{24} Additional authority supports our conclusion that § 1913 applies only to voluntary proceedings. The ICWA Guidelines clearly distinguish § 1913, discussed under the heading “Voluntary Proceedings,” from § 1912, discussed under “Involuntary Placements, Adoptions, or Terminations ... of Parental Rights.” See ICWA Guidelines, 44 Fed.Reg. at 67,592 to –93. Other jurisdictions have treated involuntary placements differently than voluntary placements and have held that § 1913 applies only to voluntary proceedings initiated by the parent. See, e.g., Doe v. Mann, 415 F.3d 1038, 1063 (9th Cir.2005) (noting that “ § 1913 establishes parental rights in voluntary child custody proceedings involving Indian children”); In re J.M., 353 Mont. 64, 218 P.3d 1213, 1217 (2009) (holding that § 1913(a) “has no application to the involuntary termination proceedings initiated by the [state]”); In re Adoption of K.L.R.F., 356 Pa.Super. 555, 515 A.2d 33, 37 (1986) (“We construe § 1913(b) as applying to situations ... wherein a consensual foster care placement was made in the first place and there is no inherent bar to a withdrawal of the consent.”); In re Welfare of MG, 148 Wash.App. 781, 201 P.3d 354, 357 (2009) (“Different requirements apply for the voluntary placement as opposed to involuntary removal of an Indian child.... [I]n a voluntary proceeding, if an Indian parent desires to withdraw his/her consent to placement, the child must be returned to his/her care.”). Because § 1913 does not apply to involuntary proceedings like the one before us, we must look elsewhere for guidance.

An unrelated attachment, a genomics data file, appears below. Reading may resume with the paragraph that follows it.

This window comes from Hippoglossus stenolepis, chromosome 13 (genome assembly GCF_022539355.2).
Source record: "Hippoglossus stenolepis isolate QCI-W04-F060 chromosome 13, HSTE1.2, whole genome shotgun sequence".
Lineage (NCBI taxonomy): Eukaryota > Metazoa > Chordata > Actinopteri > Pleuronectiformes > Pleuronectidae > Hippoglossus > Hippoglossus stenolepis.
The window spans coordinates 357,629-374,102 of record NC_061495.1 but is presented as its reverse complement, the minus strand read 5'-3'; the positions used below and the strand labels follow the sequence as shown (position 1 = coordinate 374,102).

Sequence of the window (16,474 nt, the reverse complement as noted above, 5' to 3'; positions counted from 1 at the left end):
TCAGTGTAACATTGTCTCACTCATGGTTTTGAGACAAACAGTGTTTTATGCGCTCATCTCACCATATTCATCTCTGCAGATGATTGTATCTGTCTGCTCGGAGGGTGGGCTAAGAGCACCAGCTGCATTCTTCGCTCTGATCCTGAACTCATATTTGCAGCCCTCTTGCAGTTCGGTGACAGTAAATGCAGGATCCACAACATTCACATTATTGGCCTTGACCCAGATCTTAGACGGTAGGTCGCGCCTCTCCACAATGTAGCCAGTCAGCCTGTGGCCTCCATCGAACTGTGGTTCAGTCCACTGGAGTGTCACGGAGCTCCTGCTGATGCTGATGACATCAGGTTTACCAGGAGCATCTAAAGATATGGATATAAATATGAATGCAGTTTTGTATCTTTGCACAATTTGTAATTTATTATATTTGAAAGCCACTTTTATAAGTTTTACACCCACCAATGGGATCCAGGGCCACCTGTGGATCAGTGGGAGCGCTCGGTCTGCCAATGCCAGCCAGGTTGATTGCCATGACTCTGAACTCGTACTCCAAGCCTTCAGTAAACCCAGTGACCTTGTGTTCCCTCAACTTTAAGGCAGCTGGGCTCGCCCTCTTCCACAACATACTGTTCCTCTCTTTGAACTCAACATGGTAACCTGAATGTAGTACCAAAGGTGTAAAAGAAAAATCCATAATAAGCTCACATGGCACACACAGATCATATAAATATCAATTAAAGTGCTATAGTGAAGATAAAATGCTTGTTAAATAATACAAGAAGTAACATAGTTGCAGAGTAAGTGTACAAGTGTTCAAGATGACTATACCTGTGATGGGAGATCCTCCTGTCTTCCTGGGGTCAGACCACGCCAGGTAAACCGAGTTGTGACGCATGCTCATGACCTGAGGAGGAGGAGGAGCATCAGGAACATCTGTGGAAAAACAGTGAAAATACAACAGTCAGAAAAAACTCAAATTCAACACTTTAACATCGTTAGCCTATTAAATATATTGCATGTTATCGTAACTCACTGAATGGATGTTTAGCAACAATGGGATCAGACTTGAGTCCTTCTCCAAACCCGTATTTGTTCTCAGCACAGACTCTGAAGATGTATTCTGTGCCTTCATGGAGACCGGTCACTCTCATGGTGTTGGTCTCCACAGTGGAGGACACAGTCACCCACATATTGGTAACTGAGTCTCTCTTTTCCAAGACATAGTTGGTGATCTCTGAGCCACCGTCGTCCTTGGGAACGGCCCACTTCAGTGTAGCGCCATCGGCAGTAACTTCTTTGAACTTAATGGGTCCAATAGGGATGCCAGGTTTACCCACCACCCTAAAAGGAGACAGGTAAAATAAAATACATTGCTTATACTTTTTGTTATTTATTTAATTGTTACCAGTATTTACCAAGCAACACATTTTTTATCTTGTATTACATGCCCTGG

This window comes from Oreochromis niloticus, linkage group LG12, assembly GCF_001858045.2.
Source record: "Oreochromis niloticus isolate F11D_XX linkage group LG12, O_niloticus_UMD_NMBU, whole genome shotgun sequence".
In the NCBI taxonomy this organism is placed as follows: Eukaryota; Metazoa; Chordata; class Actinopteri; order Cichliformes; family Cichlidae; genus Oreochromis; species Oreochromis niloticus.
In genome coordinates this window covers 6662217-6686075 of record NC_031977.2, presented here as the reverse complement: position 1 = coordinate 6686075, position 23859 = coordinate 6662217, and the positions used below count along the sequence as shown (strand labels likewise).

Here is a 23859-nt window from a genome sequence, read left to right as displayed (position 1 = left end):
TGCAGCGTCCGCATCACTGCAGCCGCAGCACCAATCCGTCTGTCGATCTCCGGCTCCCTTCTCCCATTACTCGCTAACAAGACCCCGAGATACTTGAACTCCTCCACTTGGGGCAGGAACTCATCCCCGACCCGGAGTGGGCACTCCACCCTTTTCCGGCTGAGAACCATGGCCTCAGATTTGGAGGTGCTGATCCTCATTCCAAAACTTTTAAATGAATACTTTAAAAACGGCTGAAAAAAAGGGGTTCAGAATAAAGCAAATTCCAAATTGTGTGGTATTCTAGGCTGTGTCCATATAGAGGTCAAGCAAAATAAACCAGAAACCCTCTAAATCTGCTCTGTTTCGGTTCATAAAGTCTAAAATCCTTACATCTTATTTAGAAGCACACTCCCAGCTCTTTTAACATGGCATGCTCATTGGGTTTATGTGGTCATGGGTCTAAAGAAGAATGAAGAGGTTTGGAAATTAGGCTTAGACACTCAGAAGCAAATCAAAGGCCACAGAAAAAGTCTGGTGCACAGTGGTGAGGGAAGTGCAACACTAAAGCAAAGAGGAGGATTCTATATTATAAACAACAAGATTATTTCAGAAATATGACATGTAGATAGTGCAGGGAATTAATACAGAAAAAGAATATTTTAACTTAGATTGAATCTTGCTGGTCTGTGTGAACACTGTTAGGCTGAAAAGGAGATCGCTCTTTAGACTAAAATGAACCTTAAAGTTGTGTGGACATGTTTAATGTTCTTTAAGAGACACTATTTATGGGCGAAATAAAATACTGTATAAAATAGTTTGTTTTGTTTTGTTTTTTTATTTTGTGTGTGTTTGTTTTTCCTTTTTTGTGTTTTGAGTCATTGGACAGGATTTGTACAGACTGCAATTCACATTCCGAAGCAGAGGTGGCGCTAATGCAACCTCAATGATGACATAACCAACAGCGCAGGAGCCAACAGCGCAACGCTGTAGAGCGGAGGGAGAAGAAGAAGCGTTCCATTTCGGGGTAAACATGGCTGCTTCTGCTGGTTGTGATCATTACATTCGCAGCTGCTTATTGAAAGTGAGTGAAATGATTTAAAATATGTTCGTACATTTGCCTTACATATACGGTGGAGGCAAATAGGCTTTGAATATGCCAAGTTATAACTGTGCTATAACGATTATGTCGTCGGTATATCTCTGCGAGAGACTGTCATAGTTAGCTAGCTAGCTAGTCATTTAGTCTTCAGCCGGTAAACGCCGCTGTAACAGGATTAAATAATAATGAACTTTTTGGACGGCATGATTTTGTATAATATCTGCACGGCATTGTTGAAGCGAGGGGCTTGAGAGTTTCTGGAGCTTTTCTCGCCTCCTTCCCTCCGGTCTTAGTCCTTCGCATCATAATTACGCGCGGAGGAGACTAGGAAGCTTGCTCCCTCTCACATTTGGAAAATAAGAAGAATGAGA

D. In a Contested Adjudication of Abuse or Neglect of an Indian Child, the Court Always Must Make the Factual Findings Required by § 1912(d) and (e) of ICWA at the Adjudicatory Hearing.

1. Overview of New Mexico Abuse and Neglect Proceedings